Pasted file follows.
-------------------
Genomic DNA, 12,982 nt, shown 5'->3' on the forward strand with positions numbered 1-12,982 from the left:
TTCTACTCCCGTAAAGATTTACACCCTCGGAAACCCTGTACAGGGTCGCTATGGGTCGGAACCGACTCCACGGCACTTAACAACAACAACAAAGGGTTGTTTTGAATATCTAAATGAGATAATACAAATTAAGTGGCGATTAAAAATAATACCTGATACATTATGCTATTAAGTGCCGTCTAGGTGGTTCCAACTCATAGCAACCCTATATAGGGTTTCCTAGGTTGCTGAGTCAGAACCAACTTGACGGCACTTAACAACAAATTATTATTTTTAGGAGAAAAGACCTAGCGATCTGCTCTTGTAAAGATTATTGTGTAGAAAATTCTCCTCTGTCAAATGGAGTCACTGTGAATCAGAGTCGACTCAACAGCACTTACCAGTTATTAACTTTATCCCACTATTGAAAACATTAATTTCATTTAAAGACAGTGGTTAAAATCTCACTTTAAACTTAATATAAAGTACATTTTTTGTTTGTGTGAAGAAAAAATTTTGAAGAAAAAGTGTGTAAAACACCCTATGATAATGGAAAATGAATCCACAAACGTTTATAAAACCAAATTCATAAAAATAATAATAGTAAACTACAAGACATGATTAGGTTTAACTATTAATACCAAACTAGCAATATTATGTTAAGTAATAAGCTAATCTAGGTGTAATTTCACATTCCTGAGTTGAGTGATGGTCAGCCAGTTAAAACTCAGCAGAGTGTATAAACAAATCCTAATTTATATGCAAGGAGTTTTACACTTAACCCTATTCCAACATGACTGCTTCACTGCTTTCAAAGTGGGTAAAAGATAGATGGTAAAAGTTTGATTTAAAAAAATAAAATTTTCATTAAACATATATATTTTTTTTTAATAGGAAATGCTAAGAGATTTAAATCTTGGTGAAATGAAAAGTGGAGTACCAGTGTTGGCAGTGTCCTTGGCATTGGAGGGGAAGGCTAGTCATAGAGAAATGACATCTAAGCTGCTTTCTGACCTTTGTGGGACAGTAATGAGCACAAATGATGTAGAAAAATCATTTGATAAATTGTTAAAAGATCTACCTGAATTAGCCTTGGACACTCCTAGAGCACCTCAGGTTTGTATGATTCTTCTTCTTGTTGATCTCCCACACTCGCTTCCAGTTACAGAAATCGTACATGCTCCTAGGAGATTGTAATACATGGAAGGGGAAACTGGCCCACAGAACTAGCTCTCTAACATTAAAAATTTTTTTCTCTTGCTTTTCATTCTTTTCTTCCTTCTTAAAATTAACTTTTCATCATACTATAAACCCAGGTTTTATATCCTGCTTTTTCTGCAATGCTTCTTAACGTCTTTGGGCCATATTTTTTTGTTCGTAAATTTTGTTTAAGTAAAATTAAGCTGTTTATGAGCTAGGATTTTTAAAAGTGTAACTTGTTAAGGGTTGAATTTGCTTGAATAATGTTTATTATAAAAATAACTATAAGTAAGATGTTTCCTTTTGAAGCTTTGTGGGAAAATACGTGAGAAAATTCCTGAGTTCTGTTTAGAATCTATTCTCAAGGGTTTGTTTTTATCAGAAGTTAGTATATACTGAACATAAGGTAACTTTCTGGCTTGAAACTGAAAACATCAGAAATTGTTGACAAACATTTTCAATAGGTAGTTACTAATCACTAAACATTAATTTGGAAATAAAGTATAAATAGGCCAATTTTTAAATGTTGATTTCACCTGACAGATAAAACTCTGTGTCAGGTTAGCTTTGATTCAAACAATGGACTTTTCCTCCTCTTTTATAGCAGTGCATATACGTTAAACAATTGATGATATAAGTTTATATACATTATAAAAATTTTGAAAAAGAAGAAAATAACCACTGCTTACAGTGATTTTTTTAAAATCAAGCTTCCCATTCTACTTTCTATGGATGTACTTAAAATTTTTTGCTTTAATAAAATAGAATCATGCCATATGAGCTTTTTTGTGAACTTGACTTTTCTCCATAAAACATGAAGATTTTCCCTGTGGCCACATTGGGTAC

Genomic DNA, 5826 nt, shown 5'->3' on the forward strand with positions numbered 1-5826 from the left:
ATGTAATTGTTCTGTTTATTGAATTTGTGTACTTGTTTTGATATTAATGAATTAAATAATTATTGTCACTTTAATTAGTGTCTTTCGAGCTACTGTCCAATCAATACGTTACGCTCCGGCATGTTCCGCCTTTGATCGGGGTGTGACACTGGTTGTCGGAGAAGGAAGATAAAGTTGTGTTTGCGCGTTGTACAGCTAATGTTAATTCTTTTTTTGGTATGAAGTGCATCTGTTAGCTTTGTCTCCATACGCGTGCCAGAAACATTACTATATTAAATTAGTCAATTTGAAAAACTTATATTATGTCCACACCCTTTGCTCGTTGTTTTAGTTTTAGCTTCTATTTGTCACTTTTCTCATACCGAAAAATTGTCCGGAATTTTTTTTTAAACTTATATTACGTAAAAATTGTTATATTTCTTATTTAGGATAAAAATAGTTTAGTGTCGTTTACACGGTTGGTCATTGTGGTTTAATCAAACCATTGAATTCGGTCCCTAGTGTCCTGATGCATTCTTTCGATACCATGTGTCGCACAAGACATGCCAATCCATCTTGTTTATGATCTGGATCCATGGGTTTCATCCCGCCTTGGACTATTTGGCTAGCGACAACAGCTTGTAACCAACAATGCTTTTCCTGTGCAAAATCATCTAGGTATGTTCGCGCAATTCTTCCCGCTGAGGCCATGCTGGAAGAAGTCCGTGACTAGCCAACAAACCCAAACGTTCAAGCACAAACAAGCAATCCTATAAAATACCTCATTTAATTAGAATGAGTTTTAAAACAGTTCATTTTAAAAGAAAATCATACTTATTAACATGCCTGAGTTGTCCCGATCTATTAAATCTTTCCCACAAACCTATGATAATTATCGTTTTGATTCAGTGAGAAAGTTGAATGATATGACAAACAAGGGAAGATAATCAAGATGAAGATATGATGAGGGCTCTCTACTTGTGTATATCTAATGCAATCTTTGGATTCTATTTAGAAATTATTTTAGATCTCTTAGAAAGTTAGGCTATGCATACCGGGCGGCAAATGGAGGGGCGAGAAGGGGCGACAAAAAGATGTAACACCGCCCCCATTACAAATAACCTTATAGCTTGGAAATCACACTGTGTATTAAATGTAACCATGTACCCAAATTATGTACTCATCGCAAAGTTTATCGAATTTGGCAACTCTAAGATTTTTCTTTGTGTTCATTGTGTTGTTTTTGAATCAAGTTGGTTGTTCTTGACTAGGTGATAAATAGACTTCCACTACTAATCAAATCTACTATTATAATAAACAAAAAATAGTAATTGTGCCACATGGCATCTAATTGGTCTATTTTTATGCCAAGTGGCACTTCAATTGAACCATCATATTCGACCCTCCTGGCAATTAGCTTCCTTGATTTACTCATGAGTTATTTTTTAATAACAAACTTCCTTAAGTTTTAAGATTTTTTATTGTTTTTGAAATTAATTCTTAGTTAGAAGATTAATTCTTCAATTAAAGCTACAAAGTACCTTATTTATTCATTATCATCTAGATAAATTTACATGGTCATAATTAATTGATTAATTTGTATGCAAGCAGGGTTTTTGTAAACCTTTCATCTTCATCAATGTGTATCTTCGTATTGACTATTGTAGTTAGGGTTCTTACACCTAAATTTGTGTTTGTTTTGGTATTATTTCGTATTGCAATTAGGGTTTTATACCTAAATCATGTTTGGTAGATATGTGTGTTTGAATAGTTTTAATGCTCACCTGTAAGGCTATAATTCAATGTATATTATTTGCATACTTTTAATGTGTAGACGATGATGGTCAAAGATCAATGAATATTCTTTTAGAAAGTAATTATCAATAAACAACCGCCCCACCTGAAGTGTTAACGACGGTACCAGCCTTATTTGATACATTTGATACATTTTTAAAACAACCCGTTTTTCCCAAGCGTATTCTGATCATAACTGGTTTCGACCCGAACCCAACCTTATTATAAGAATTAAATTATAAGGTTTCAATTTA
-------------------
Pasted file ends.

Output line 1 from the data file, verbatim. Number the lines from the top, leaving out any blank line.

Genomic DNA, 12,982 nt, shown 5'->3' on the forward strand with positions numbered 1-12,982 from the left: